The CEO of tiny British supercar maker Aston Martin said this past week that his company will release an all-electric luxury sedan within two years.
Aston chief Andy Palmer told reporters in California last weekend (via Automotive News) that the all-electric version of Aston's sleek Rapide sedan would have around 800 horsepower, 200 miles of range, and a likely starting price north of $200,000.
That news brought snorts from Tesla Motors (NASDAQ:TSLA) enthusiasts. My Foolish colleague Daniel Sparks, a Model S owner, called Aston's effort "not so ambitious" and noted that it was unlikely to match the acceleration figures posted by the hottest Tesla variant, the new P90D, much less Tesla's industry-leading range.
I think Daniel is probably right -- to some extent. Aston Martin's electric car is unlikely to match the Tesla's whiz-bang technology and the P90D's "ludicrous" acceleration. But I also think that Daniel, and a lot of other folks, are misunderstanding what Aston Martin is hoping to accomplish with its first move into electric cars.
Aston Martin has a problem, and Tesla's success might solve it
Here's the thing. Unlike most of its famous exotic-car-making rivals, Aston Martin is independent. Mercedes-Benz's corporate parent Daimler owns a small stake, but Aston Martin isn't part of a larger global automaker. That means that Aston, unlike most of its competitors, has to meet global fuel-economy regulations on its own.
Aston Martin's sleek coupes are known for their powerful V8 and V12 engines. But big powerful gasoline engines aren't exactly environmentally friendly. Environmental regulations around the world are getting stricter every year. Nobody is proposing to ban such engines (at least not yet), but automakers are required to offset their gas-guzzling offerings with other, cleaner models.
That's not a problem for most of Aston's rivals. Porsche, for instance, is part of the huge Volkswagen Group. Its powerful cars are offset by fuel-sipping Volkswagens. But Aston Martin has to meet those rules on its own.
Palmer's predecessor as CEO, Ulrich Bez, tried to appease regulators by offering a dressed-up version of the Toyota IQ, a tiny "city car" with all of 94 horsepower, as the Aston Martin Cygnet. That satisfied the regulatory requirements, more or less, but sales were near zero, and Aston's longtime customers were not amused.
That's why Palmer, a longtime Nissan executive who took over as CEO last year, is trying a different tack: An electric car that is a "proper" Aston Martin.
Aston Martin isn't looking to compete with Tesla, exactly
Here's the key observation that Palmer cited in his remarks last week: Tesla's Model S has sold very well despite its hefty price. While it starts at $75,000, the long options list means that the average transaction price is right around $100,000. The hottest version, fully loaded, tops out at about $142,000.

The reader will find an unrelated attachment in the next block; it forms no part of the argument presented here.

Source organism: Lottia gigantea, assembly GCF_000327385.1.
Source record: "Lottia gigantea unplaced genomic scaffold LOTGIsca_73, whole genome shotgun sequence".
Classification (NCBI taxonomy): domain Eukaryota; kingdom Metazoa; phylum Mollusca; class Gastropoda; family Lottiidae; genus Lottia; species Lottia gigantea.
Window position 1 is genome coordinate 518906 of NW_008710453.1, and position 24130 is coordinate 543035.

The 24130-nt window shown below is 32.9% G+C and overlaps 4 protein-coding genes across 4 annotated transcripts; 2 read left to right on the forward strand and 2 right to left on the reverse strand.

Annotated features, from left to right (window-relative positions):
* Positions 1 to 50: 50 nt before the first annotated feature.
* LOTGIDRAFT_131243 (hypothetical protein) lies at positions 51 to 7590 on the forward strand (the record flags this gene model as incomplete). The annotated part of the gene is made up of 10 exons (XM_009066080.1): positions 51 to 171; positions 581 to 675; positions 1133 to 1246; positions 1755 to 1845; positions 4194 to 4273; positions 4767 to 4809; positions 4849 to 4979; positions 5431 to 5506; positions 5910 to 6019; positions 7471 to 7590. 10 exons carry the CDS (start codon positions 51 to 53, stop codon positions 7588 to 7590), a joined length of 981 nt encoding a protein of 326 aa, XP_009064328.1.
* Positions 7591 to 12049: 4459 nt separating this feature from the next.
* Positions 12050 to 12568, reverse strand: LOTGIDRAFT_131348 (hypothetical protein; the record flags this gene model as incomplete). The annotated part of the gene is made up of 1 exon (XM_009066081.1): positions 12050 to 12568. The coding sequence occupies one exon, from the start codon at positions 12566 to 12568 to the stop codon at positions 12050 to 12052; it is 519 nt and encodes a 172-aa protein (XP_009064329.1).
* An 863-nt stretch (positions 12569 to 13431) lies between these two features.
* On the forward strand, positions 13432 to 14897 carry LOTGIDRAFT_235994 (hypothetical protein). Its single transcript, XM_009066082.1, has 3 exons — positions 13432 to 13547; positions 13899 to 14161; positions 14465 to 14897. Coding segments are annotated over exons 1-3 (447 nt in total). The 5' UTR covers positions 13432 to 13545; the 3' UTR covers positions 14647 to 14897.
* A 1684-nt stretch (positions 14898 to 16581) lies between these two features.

Many automakers are working on electric cars and SUVs that are expected to roughly match (or undercut) Tesla's prices. Tesla itself is working toward more affordable offerings: Its upcoming Model 3 is expected to start around $35,000.
The Model 3 will be critical for Tesla, which aspires to be a large-scale mass-market automaker. But Aston Martin is playing a very different game. Its cheapest model starts at well over $100,000, and most Astons sell for much more.
What Palmer takes away from Tesla's experience is that there could be a market for an even more upscale electric car, something above Tesla's offerings.
Something for Tesla owners to move up to. If even a few choose to add an electric Aston Martin to their garages, Palmer's problem will be solved. (And if the electrified Astons turn out to be good, then Aston Martin might be on to something.)
An electric Aston Martin will out-do Tesla in some key ways
Aston Martin's engineering resources are very limited. It doesn't have any hope of out-doing Tesla's bleeding-edge software. And it probably doesn't care about out-doing the P90D's acceleration figures -- although the electric Aston is sure to be a sharp performer.
It's unlikely that there will be anything cutting-edge about the electrified Rapide's drivertain, because it's likely that it will be built mostly with off-the-shelf components sourced from big global auto-industry suppliers. To the extent that Aston adds its own "special sauce", it's likely to be in the car's handling, its fine-tuning -- and of course, in Aston Martin's superb design and exquisite hand-crafted interiors.
That's where Aston Martin has an advantage over Tesla. Tesla certainly could create a more upscale model, something to slot above the Model S -- at least in theory. But it can't do that right now: It needs to focus all of its engineering and development efforts on entering the mass market, in order to meet the sales-volume goals its investors expect.
Long story short, Tesla's success has created an opportunity that Aston Martin needs to seize. Will the new electric Aston be worthy of its name? We'll find out in a couple of years.